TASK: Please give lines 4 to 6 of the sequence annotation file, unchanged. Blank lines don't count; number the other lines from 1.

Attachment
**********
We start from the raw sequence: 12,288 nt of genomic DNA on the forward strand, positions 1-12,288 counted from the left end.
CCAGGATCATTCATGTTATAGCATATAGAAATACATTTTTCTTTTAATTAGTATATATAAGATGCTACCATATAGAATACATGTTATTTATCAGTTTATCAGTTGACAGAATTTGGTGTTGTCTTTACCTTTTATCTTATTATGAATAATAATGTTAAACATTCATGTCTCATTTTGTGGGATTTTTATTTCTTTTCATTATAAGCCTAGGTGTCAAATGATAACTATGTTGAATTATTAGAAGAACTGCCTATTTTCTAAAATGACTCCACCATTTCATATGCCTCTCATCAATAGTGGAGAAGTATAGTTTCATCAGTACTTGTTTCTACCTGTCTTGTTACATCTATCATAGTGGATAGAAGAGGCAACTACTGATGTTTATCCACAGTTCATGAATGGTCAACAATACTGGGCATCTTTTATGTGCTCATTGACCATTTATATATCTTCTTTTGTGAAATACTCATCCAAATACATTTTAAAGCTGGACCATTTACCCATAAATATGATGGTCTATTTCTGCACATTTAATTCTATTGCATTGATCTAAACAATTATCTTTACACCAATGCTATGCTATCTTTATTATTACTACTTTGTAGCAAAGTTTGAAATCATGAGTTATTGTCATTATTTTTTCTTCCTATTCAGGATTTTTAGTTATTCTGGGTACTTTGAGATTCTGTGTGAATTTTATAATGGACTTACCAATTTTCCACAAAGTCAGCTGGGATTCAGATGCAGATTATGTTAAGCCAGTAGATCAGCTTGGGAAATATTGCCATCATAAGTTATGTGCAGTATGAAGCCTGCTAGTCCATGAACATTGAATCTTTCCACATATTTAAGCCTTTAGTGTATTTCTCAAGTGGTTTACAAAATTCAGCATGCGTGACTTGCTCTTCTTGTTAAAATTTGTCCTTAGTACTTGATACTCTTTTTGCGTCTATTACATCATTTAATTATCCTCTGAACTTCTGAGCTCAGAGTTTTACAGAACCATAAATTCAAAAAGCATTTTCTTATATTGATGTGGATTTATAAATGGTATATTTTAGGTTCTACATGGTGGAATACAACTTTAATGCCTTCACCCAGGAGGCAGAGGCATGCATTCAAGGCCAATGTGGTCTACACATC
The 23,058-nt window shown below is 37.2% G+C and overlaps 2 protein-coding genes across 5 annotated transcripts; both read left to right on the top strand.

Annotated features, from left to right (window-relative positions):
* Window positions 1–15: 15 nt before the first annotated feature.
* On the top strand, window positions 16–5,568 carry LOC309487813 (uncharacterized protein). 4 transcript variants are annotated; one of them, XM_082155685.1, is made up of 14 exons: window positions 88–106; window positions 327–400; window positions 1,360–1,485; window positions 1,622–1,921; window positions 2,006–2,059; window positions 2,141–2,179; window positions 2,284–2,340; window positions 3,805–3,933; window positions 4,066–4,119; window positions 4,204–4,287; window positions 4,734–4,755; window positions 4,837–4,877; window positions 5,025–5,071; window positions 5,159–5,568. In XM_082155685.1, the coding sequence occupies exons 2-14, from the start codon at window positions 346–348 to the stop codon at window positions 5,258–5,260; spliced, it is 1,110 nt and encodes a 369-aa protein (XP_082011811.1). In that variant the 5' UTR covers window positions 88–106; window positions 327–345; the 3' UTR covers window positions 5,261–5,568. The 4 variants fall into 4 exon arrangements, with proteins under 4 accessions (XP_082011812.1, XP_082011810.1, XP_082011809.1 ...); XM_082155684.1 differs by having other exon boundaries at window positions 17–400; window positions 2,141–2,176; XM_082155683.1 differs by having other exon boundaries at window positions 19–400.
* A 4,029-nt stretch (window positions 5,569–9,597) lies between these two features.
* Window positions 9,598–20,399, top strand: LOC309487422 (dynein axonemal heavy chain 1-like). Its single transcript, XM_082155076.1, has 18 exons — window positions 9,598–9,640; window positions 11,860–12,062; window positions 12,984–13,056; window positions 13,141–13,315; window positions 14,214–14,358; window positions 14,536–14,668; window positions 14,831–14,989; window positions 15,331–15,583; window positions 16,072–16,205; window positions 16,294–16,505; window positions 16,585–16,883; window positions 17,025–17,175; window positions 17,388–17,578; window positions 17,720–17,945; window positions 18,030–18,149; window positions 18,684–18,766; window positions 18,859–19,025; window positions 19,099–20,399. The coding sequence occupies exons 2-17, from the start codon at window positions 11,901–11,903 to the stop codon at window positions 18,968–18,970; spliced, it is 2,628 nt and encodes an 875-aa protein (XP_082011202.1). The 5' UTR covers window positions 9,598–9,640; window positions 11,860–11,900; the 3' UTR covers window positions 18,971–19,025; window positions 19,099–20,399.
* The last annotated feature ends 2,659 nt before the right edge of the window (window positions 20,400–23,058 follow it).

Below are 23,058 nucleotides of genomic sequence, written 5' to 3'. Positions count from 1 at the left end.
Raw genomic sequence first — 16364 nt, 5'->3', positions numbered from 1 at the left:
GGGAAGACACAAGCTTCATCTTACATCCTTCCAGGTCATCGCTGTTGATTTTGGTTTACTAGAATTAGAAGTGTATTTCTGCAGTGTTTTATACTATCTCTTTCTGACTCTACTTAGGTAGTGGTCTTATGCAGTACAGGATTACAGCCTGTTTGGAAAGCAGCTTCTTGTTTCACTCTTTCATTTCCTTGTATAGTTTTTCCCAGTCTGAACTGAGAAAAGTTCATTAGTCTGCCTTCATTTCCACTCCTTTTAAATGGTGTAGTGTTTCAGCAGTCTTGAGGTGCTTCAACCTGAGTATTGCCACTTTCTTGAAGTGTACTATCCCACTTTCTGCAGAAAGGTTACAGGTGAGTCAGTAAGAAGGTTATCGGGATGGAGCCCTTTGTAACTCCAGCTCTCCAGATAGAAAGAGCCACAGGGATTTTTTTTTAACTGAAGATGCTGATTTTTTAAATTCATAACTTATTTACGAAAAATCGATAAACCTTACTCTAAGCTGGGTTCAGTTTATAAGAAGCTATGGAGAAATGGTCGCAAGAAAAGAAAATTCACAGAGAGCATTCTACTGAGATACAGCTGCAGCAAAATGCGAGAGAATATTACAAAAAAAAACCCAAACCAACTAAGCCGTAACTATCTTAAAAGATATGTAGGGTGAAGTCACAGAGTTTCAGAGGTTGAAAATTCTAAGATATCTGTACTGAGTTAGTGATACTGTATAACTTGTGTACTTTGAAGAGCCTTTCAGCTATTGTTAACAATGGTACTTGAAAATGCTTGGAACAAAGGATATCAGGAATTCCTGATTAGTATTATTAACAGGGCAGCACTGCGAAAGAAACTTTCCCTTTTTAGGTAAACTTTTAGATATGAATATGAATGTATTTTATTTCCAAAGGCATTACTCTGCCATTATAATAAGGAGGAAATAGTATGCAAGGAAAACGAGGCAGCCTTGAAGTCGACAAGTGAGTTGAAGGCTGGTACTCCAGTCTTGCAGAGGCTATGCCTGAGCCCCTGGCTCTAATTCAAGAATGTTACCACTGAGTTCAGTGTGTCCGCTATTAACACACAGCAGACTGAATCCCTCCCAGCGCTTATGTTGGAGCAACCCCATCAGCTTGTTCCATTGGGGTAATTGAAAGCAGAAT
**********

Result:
Annotated features, from left to right (window-relative positions):
* Window positions 1–15: 15 nt before the first annotated feature.
* On the top strand, window positions 16–5,568 carry LOC309487813 (uncharacterized protein). 4 transcript variants are annotated; one of them, XM_082155685.1, is made up of 14 exons: window positions 88–106; window positions 327–400; window positions 1,360–1,485; window positions 1,622–1,921; window positions 2,006–2,059; window positions 2,141–2,179; window positions 2,284–2,340; window positions 3,805–3,933; window positions 4,066–4,119; window positions 4,204–4,287; window positions 4,734–4,755; window positions 4,837–4,877; window positions 5,025–5,071; window positions 5,159–5,568. In XM_082155685.1, the coding sequence occupies exons 2-14, from the start codon at window positions 346–348 to the stop codon at window positions 5,258–5,260; spliced, it is 1,110 nt and encodes a 369-aa protein (XP_082011811.1). In that variant the 5' UTR covers window positions 88–106; window positions 327–345; the 3' UTR covers window positions 5,261–5,568. The 4 variants fall into 4 exon arrangements, with proteins under 4 accessions (XP_082011812.1, XP_082011810.1, XP_082011809.1 ...); XM_082155684.1 differs by having other exon boundaries at window positions 17–400; window positions 2,141–2,176; XM_082155683.1 differs by having other exon boundaries at window positions 19–400.